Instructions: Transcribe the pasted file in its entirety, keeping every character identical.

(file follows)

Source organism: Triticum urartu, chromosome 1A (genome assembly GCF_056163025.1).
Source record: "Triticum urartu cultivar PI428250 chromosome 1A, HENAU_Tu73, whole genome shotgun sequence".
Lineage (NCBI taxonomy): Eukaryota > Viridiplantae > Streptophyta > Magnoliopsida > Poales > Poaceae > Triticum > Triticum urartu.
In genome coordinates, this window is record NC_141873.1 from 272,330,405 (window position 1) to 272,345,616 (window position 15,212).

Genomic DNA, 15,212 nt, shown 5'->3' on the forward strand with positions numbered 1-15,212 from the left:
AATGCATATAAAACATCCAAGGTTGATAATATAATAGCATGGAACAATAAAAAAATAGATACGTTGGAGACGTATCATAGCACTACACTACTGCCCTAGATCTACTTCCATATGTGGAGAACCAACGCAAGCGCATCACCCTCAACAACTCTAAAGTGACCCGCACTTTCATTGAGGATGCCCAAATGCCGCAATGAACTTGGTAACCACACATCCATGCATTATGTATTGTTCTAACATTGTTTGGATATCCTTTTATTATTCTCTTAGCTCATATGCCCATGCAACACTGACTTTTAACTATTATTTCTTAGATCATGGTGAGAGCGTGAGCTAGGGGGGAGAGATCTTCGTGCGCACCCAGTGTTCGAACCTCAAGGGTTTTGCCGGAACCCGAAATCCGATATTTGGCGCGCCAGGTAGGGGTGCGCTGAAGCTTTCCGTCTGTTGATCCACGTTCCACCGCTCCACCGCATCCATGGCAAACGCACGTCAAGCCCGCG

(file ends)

Source organism: Triticum urartu, chromosome 1A (genome assembly GCF_056163025.1).
Source record: "Triticum urartu cultivar PI428250 chromosome 1A, HENAU_Tu73, whole genome shotgun sequence".
Lineage (NCBI taxonomy): Eukaryota > Viridiplantae > Streptophyta > Magnoliopsida > Poales > Poaceae > Triticum > Triticum urartu.
In genome coordinates, this window is record NC_141873.1 from 272,330,405 (window position 1) to 272,345,616 (window position 15,212).

Genomic DNA, 15,212 nt, shown 5'->3' on the forward strand with positions numbered 1-15,212 from the left:
AATGCATATAAAACATCCAAGGTTGATAATATAATAGCATGGAACAATAAAAAAATAGATACGTTGGAGACGTATCATAGCACTACACTACTGCCCTAGATCTACTTCCATATGTGGAGAACCAACGCAAGCGCATCACCCTCAACAACTCTAAAGTGACCCGCACTTTCATTGAGGATGCCCAAATGCCGCAATGAACTTGGTAACCACACATCCATGCATTATGTATTGTTCTAACATTGTTTGGATATCCTTTTATTATTCTCTTAGCTCATATGCCCATGCAACACTGACTTTTAACTATTATTTCTTAGATCATGGTGAGAGCGTGAGCTAGGGGGGAGAGATCTTCGTGCGCACCCAGTGTTCGAACCTCAAGGGTTTTGCCGGAACCCGAAATCCGATATTTGGCGCGCCAGGTAGGGGTGCGCTGAAGCTTTCCGTCTGTTGATCCACGTTCCACCGCTCCACCGCATCCATGGCAAACGCACGTCAAGCCCGCG